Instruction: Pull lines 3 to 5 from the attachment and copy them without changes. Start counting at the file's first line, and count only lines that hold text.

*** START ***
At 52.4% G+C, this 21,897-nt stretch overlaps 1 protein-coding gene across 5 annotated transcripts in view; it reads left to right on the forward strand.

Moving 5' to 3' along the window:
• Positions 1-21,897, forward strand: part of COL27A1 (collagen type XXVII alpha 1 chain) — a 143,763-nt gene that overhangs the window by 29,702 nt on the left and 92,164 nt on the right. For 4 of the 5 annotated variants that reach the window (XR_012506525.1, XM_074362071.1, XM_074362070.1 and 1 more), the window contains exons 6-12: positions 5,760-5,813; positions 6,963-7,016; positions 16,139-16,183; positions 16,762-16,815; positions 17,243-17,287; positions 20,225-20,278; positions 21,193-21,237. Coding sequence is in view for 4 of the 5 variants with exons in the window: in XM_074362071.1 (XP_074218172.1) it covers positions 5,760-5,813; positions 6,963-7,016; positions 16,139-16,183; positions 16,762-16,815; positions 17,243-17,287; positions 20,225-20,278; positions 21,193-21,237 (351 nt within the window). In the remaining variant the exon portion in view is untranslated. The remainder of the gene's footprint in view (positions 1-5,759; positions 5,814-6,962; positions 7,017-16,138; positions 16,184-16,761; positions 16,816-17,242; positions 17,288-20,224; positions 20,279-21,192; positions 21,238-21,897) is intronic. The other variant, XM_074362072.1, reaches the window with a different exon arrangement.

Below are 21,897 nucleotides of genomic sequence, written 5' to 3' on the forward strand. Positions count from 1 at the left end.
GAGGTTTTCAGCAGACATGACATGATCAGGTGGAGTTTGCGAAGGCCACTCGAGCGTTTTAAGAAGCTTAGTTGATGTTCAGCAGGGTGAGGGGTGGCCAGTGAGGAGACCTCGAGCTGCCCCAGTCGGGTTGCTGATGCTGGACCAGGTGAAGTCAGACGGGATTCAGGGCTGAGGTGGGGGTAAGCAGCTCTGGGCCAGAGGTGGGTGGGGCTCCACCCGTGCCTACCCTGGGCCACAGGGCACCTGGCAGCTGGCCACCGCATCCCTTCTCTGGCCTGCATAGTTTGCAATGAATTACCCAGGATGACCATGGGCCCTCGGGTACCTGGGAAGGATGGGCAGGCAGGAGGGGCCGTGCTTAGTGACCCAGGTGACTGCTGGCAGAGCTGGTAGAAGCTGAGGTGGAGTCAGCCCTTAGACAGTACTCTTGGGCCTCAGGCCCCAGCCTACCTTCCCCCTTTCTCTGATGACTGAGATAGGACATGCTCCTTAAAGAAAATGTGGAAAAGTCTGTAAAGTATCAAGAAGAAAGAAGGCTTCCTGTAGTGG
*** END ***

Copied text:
• Positions 1-21,897, forward strand: part of COL27A1 (collagen type XXVII alpha 1 chain) — a 143,763-nt gene that overhangs the window by 29,702 nt on the left and 92,164 nt on the right. For 4 of the 5 annotated variants that reach the window (XR_012506525.1, XM_074362071.1, XM_074362070.1 and 1 more), the window contains exons 6-12: positions 5,760-5,813; positions 6,963-7,016; positions 16,139-16,183; positions 16,762-16,815; positions 17,243-17,287; positions 20,225-20,278; positions 21,193-21,237. Coding sequence is in view for 4 of the 5 variants with exons in the window: in XM_074362071.1 (XP_074218172.1) it covers positions 5,760-5,813; positions 6,963-7,016; positions 16,139-16,183; positions 16,762-16,815; positions 17,243-17,287; positions 20,225-20,278; positions 21,193-21,237 (351 nt within the window). In the remaining variant the exon portion in view is untranslated. The remainder of the gene's footprint in view (positions 1-5,759; positions 5,814-6,962; positions 7,017-16,138; positions 16,184-16,761; positions 16,816-17,242; positions 17,288-20,224; positions 20,279-21,192; positions 21,238-21,897) is intronic. The other variant, XM_074362072.1, reaches the window with a different exon arrangement.

Below are 21,897 nucleotides of genomic sequence, written 5' to 3' on the forward strand. Positions count from 1 at the left end.
GAGGTTTTCAGCAGACATGACATGATCAGGTGGAGTTTGCGAAGGCCACTCGAGCGTTTTAAGAAGCTTAGTTGATGTTCAGCAGGGTGAGGGGTGGCCAGTGAGGAGACCTCGAGCTGCCCCAGTCGGGTTGCTGATGCTGGACCAGGTGAAGTCAGACGGGATTCAGGGCTGAGGTGGGGGTAAGCAGCTCTGGGCCAGAGGTGGGTGGGGCTCCACCCGTGCCTACCCTGGGCCACAGGGCACCTGGCAGCTGGCCACCGCATCCCTTCTCTGGCCTGCATAGTTTGCAATGAATTACCCAGGATGACCATGGGCCCTCGGGTACCTGGGAAGGATGGGCAGGCAGGAGGGGCCGTGCTTAGTGACCCAGGTGACTGCTGGCAGAGCTGGTAGAAGCTGAGGTGGAGTCAGCCCTTAGACAGTACTCTTGGGCCTCAGGCCCCAGCCTACCTTCCCCCTTTCTCTGATGACTGAGATAGGACATGCTCCTTAAAGAAAATGTGGAAAAGTCTGTAAAGTATCAAGAAGAAAGAAGGCTTCCTGTAGTGG